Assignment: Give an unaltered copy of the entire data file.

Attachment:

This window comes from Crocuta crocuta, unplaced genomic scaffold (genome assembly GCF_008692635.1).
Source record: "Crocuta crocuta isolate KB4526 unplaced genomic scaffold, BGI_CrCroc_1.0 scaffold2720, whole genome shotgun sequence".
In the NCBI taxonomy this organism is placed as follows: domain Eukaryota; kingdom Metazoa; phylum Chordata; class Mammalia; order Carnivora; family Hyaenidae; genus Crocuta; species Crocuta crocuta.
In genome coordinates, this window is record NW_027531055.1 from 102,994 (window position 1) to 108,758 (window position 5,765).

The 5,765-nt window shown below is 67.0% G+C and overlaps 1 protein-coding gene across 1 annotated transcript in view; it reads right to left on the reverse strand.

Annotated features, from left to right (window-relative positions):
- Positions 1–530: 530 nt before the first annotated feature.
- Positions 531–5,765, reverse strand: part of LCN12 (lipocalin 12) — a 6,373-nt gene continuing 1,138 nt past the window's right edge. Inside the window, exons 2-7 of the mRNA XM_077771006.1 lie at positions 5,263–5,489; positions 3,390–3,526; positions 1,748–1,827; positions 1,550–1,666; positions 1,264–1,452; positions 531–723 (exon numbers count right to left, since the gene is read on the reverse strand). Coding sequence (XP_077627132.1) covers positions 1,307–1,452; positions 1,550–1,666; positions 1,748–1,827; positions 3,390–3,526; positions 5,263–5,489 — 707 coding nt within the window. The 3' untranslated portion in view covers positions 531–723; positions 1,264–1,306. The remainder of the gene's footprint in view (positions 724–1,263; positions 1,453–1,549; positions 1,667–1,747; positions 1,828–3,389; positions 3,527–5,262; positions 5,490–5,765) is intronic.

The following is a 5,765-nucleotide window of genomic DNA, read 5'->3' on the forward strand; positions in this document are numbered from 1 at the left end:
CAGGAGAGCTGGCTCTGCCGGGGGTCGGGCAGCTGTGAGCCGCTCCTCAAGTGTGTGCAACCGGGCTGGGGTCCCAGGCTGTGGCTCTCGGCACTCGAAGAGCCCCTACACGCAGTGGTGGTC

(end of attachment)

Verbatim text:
This window comes from Crocuta crocuta, unplaced genomic scaffold (genome assembly GCF_008692635.1).
Source record: "Crocuta crocuta isolate KB4526 unplaced genomic scaffold, BGI_CrCroc_1.0 scaffold2720, whole genome shotgun sequence".
In the NCBI taxonomy this organism is placed as follows: domain Eukaryota; kingdom Metazoa; phylum Chordata; class Mammalia; order Carnivora; family Hyaenidae; genus Crocuta; species Crocuta crocuta.
In genome coordinates, this window is record NW_027531055.1 from 102,994 (window position 1) to 108,758 (window position 5,765).

The 5,765-nt window shown below is 67.0% G+C and overlaps 1 protein-coding gene across 1 annotated transcript in view; it reads right to left on the reverse strand.

Annotated features, from left to right (window-relative positions):
- Positions 1–530: 530 nt before the first annotated feature.
- Positions 531–5,765, reverse strand: part of LCN12 (lipocalin 12) — a 6,373-nt gene continuing 1,138 nt past the window's right edge. Inside the window, exons 2-7 of the mRNA XM_077771006.1 lie at positions 5,263–5,489; positions 3,390–3,526; positions 1,748–1,827; positions 1,550–1,666; positions 1,264–1,452; positions 531–723 (exon numbers count right to left, since the gene is read on the reverse strand). Coding sequence (XP_077627132.1) covers positions 1,307–1,452; positions 1,550–1,666; positions 1,748–1,827; positions 3,390–3,526; positions 5,263–5,489 — 707 coding nt within the window. The 3' untranslated portion in view covers positions 531–723; positions 1,264–1,306. The remainder of the gene's footprint in view (positions 724–1,263; positions 1,453–1,549; positions 1,667–1,747; positions 1,828–3,389; positions 3,527–5,262; positions 5,490–5,765) is intronic.

The following is a 5,765-nucleotide window of genomic DNA, read 5'->3' on the forward strand; positions in this document are numbered from 1 at the left end:
CAGGAGAGCTGGCTCTGCCGGGGGTCGGGCAGCTGTGAGCCGCTCCTCAAGTGTGTGCAACCGGGCTGGGGTCCCAGGCTGTGGCTCTCGGCACTCGAAGAGCCCCTACACGCAGTGGTGGTC